live edge slab weight

If you’re building a table using live edge wood, it’s important to get a base that can support the slab. Live edge slabs typically weight 100-400 pounds once dried. This will vary based on the slab species, size, and thickness of the slab. Smaller slabs, that are 6′ or less, will typically weigh around 100 to 150lbs, whereas large slabs can weigh as much as 400 or more.

The majority of dining tables we build can be moved with two people. For larger pieces, we recommend having at least 4 people to move the table to avoid damage as you put it in your home. The last thing you want to do with a finished slab is damage it as you put it in your house!

Weight Estimates by Slab Species

As mentioned above, different species of wood will have different weights. This may be important to know as you choose what wood is right for your home.

If you’re wondering what the weight is of a particular slab, you can calculate it by looking up the wood density and then multiplying that by the volume. The formula for the weight of wood is density X volume.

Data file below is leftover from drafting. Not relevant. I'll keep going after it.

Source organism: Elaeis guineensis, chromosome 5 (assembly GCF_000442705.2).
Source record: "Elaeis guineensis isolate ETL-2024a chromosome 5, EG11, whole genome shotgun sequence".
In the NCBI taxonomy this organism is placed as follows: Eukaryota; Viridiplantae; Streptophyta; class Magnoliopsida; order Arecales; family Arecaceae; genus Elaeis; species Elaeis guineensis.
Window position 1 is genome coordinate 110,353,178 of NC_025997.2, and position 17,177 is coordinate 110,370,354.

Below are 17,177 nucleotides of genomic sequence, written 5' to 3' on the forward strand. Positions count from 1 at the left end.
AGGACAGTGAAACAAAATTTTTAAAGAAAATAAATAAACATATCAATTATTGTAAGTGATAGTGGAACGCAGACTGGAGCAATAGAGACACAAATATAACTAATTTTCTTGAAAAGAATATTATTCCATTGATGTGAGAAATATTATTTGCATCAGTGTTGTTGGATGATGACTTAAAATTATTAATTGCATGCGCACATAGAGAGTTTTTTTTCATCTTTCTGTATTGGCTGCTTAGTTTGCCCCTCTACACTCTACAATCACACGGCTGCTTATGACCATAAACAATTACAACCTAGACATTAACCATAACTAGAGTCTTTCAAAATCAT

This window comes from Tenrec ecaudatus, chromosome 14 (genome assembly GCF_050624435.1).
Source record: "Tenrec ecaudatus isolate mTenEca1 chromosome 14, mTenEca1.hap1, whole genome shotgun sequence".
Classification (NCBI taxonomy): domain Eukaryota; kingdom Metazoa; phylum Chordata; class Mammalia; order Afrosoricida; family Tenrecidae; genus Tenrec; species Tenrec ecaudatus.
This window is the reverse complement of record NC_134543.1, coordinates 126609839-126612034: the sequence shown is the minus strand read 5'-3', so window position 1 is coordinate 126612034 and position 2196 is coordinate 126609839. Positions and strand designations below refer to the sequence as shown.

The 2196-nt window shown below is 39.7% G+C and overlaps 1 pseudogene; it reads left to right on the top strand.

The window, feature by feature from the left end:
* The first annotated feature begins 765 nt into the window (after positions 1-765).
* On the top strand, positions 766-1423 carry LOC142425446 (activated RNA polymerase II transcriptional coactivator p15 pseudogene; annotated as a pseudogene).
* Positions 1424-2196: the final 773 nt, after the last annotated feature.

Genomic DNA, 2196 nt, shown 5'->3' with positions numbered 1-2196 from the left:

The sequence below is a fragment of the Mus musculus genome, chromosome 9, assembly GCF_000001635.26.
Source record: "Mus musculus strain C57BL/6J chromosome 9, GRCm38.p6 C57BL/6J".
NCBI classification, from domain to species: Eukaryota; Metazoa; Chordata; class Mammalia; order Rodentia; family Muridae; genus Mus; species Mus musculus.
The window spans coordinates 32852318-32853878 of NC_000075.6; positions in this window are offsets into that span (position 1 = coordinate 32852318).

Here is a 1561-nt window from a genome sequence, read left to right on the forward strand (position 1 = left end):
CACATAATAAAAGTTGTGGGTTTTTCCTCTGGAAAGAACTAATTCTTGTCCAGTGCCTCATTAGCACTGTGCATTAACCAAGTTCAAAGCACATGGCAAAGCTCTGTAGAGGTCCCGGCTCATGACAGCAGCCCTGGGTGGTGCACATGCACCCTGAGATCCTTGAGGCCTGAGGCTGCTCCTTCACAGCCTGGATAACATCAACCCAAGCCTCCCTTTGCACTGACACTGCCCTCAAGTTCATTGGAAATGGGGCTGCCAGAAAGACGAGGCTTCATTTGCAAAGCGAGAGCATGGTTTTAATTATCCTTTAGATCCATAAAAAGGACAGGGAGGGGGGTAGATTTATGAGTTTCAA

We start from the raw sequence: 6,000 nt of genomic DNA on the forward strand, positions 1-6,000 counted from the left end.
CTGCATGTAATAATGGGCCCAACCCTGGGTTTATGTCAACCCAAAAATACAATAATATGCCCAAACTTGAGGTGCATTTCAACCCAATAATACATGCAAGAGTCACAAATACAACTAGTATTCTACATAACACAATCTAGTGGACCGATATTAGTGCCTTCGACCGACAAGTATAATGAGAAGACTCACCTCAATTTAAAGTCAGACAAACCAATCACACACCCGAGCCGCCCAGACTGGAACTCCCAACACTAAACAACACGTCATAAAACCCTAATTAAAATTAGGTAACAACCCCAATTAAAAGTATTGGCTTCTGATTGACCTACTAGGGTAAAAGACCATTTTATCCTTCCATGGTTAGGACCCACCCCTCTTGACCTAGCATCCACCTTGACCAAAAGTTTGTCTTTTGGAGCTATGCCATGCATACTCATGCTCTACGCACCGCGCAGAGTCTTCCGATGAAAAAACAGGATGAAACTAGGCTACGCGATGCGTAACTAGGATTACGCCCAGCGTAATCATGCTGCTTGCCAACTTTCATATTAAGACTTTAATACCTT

Below are some standard weights based on the density of woods commonly used for tables:

  • Pine – 2.5lbs per board foot
  • Cherry – 3lbs per board foot
  • Walnut – 3.3lbs per board foot
  • Oak – 3.6lbs per board foot
  • Hard Maple – 3.75lbs per board foot

If you’re interested in finding the weight of a specific slab, check out the lumber weight calculator below.

Lumber Weight Calculator

If you have any questions regarding how many board feet are in a particular slab, just ask! We’re happy to calculate it for you.

Thickness Matters!

When estimating a slab’s weight, it’s important to get an exact reading on thickness. This should be obvious, but a slab that is 2″ thick would weigh twice as much as the same slab cut 1″ thick. The different of a quarter inch in thickness can be hundreds of pounds on our larger slabs.

Why Knowing the Weight is Important

Knowing the weight of your slab is important because you’ll need a table base that can support the slab. We use metal bases for our tables because they’re usually rated at 400lbs or more. We have had no issues with these bases supporting the weight of even our largest slabs.

If you have any questions about the weight of a particular slab, we’re happy to give you an estimate. Unfortunately we don’t have a scale large enough to weight them, but we can do our best to make a weight estimate and recommendation for a base to use to support it!

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